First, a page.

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My understanding is that strange matter is stable in low pressures or vacuum, but correct me if this is wrong

I'm wondering how likely is to find strange matter in empty space. What physical processes in decaying stars (supernovae, magnetars, etc.) can throw strange matter in outer space?

Finally, what are the most likely places to find strange matter in the universe? will most of it sink into the cores of stars and planets?

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    $\begingroup$ When you say "quark matter", I wonder if you're thinking of strange matter? It's been suggested this may be stable in vacuum, though there is no evidence it exists. $\endgroup$ – John Rennie Sep 23 '12 at 18:55
  • $\begingroup$ @JohnRennie, i guess you are right, i was thinking about this $\endgroup$ – lurscher Sep 23 '12 at 21:30
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You should start by reading the Wikipedia entries on strange matter and strangelets. Witten's original paper is at http://prd.aps.org/abstract/PRD/v30/i2/p272_1 - annoyingly it doesn't seem to be on the arxiv.

Assuming strange matter is more stable than regular matter you wouldn't find it in normal stars because it would convert the entire star to strange matter and you end up with a strange star/quark star. You'd only find macroscopic quantities of it in strange stars. In that case you'd only find lumps of it floating around if they had been ejected by strange star collisions. Whether strange stars can form supernovae, and eject strange matter that way, I don't know and I'm not sure that anyone knows.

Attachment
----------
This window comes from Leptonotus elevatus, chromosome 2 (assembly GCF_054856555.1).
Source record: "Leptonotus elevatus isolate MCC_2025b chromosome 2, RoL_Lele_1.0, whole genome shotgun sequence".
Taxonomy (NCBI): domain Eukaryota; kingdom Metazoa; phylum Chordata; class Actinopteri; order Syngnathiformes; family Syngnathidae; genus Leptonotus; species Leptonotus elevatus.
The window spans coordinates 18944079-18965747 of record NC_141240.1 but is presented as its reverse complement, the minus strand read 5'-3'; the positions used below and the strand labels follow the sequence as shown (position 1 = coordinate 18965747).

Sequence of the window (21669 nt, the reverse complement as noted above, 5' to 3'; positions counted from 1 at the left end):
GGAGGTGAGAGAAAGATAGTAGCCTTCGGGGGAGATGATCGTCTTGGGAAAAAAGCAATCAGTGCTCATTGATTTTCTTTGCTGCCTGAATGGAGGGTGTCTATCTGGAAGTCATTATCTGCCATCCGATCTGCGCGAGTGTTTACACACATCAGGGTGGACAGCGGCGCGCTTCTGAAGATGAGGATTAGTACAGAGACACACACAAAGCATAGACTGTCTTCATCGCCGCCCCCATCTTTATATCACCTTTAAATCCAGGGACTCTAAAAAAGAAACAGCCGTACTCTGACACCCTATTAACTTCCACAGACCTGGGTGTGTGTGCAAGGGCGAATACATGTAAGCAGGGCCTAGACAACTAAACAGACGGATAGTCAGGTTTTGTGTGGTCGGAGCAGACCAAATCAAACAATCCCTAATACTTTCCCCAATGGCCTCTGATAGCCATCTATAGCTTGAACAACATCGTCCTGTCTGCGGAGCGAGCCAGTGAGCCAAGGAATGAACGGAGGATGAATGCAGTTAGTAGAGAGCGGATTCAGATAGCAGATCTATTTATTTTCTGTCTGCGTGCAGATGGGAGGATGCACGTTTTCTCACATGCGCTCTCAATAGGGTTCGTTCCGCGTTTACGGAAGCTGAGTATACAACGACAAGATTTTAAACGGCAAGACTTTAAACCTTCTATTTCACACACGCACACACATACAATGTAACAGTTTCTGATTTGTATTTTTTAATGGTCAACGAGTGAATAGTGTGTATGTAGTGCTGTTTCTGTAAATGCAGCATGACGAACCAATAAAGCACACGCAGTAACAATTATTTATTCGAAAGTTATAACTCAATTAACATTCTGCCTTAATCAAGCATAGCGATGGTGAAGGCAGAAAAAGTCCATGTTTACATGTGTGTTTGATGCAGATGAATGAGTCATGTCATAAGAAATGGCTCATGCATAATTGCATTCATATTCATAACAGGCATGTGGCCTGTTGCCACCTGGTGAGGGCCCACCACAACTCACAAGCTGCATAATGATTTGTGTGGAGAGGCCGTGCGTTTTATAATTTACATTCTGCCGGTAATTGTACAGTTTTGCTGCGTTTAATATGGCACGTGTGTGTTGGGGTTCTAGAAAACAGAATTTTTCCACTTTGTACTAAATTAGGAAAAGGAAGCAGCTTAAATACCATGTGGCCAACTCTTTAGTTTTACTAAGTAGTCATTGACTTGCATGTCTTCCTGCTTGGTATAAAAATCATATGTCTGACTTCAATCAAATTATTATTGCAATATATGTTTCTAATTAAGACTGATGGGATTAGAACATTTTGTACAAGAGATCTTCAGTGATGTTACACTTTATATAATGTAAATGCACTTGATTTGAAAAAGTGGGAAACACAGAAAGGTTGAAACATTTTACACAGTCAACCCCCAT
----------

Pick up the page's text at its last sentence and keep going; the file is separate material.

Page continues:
Strangelets could be formed in high energy collisons, so in principle they could be wandering around.

As I understand it, a chunk of strange matter colliding with a planet would pass straight through it and emerge slightly heavier having converted some of the matter in the planet on the way through. It would be hard for a chunk of strange matter to shed enough energy to settle at the core of a planet or star. In this respect it behaves a bit like a small black hole. If it did settle at the centre of a planet it would eventually convert the whole planet to strange matter.

But, but, but, but, all this is fun but extremely speculative. There is no experimental evidence for strangelets or strange stars, which is probably just as well.

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Strange matter could also be created by neutron star collisions because of the extremely high pressure inside after which it would get thrown into space.

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